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Updated February 21, 2020
Carbon Sequestration Legislation in the 116th Congress
Utilizing permanent underground storage of carbon dioxide
demonstration projects to exploring the use of sequestration
(CO2), also known as geological sequestration, as a
as a technically and commercially viable method for storing
potential strategy to reduce net greenhouse gas (GHG)
large volumes of captured CO2. The U.S. Department of
emissions is receiving increasing congressional attention.
Energy (DOE) leads the federal government’s R&D efforts
Proponents of geological sequestration of CO2 view the
in geological sequestration of CO2 as part of the agency’s
process as a promising method of reducing GHG emissions
fossil fuel programs. DOE’s work includes conducting
from stationary sources, such as coal-fired power plants,
fundamental laboratory research on wells, storage design,
while continuing to use fossil fuels as a source of
geological settings, and monitoring and assessment of the
electricity. Several bills introduced in the 116th Congress
injected CO2. DOE also sponsors numerous geological
would address geological sequestration policy issues,
sequestration testing and validation projects through
focusing on federal research and development (R&D) and
partnerships with the petroleum and chemical industries and
federal tax credits for storing carbon.
public and private research institutions. To date in the
United States, nine R&D projects have injected CO
Carbon Sequestration
2 into
underground formations in large-scale field tests of
Geological sequestration of CO2, a type of carbon storage,
permanent geological sequestration and storage associated
is the process of storing CO2 by injecting it into an
with EOR. Four of these projects are currently injecting
underground geological formation. Geological
and/or storing CO2.
sequestration is the final step in a carbon capture and
storage (CCS) system—sometimes referred to more
CCS Legislation in the 116th Congress
expansively as CCUS (carbon capture, utilization, and
Some Members of Congress have introduced legislation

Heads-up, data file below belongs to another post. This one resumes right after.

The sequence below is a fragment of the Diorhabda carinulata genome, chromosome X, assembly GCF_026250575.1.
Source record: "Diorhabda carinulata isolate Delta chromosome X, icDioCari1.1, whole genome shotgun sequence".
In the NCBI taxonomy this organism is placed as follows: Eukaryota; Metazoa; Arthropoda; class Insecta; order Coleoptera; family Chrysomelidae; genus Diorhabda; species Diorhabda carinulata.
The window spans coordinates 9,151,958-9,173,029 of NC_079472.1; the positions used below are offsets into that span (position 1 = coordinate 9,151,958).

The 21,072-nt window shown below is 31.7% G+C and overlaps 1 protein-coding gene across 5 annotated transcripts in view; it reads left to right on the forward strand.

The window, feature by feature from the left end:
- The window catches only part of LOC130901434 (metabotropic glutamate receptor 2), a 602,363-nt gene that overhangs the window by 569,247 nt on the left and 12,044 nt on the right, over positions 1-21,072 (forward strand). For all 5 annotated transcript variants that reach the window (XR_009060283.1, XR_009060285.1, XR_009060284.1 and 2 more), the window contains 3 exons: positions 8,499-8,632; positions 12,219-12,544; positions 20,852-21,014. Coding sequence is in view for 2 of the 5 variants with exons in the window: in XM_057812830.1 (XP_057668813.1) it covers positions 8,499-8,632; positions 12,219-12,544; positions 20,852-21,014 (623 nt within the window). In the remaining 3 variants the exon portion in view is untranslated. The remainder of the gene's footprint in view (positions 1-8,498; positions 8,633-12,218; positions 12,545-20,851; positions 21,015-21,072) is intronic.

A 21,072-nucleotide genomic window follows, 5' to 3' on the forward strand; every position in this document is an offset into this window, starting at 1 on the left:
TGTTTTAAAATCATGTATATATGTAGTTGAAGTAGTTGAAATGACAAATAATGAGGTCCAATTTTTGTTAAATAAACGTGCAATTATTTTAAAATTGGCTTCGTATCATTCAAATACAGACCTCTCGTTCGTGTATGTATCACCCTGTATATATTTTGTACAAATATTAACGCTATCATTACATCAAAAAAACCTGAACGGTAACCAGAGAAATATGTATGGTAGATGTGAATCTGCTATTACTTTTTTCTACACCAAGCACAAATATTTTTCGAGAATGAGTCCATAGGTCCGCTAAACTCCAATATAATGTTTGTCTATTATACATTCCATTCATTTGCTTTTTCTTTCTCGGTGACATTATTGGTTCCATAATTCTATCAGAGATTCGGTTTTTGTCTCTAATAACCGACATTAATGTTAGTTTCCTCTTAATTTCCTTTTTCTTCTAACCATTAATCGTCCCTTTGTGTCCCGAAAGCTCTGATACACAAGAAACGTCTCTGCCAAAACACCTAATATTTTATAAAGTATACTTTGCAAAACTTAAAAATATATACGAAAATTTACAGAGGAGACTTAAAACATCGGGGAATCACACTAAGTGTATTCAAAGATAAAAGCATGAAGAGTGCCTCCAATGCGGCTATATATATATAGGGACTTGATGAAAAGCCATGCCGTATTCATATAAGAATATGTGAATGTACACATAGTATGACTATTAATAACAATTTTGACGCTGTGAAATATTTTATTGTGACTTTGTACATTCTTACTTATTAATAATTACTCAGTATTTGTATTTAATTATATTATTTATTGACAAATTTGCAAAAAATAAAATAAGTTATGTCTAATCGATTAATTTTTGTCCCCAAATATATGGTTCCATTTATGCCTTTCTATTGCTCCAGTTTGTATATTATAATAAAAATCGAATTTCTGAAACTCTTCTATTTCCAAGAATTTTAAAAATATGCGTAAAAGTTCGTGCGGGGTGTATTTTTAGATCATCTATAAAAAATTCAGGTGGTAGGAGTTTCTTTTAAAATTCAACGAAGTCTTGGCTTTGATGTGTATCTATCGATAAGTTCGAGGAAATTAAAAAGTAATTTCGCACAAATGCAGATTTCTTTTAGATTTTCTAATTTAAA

storage). Geological sequestration is intended to trap CO2
intended to support geological sequestration R&D. (See
emitted from anthropogenic sources permanently
Table 1 for a list of legislation introduced in the 116th
underground and reduce net emissions of this GHG into the
Congress.) Several bills—S. 383/H.R. 1166, S. 1201, and
atmosphere. CO2 can also be stored underground when
H.R. 3607—would enhance DOE’s work in supporting
injected as part of oil and gas production (called enhanced
geological sequestration through continuation and/or
oil recovery, or EOR).
expansion of its CCS programs, including carbon storage
programs. These bills would amend current statutes to
In a CCS system, CO2 is captured from a stationary source,
direct DOE to develop and implement R&D programs
compressed into a fluid to allow for transportation by
related to geological sequestration methods, storage siting,
pipeline, and then injected through specially designed wells
and assessment of potential impacts. S. 1201 and H.R. 3607
into geological formations typically a half a mile or more
would also direct DOE to continue its partnership programs
below the Earth’s surface. An emerging technology to
for large-scale sequestration demonstration projects. S.
capture CO2 directly from the atmosphere—“direct air
383/H.R. 1166 and S. 1201 would require reports to
capture” (DAC)—could also serve as a source of CO2 for
Congress, such as a report from DOE on saline reservoir
geological sequestration. Subsurface geological formations
storage and a report from the Council on Environmental
across the United States could be suitable for large-scale
Quality on ways to facilitate development of CCS projects.
sequestration of CO2. These include, for example, deep
saline reservoirs (underground basins containing salty
Legislation addressing federal tax credits for carbon storage
fluids) and oil and gas reservoirs no longer in production.
is receiving significant industry attention. Two bills in the
CO2 may also be sequestered offshore in deep ocean waters
116th Congress—H.R. 5883 and S. 2263—would address
or under the seabed. When injected deep enough
these tax credits (see Table 1). H.R. 5883 would increase
underground, high pressures combined with impermeable
the tax credit for DAC facilities, remove the deadline for
rocks above the target formation are expected to keep the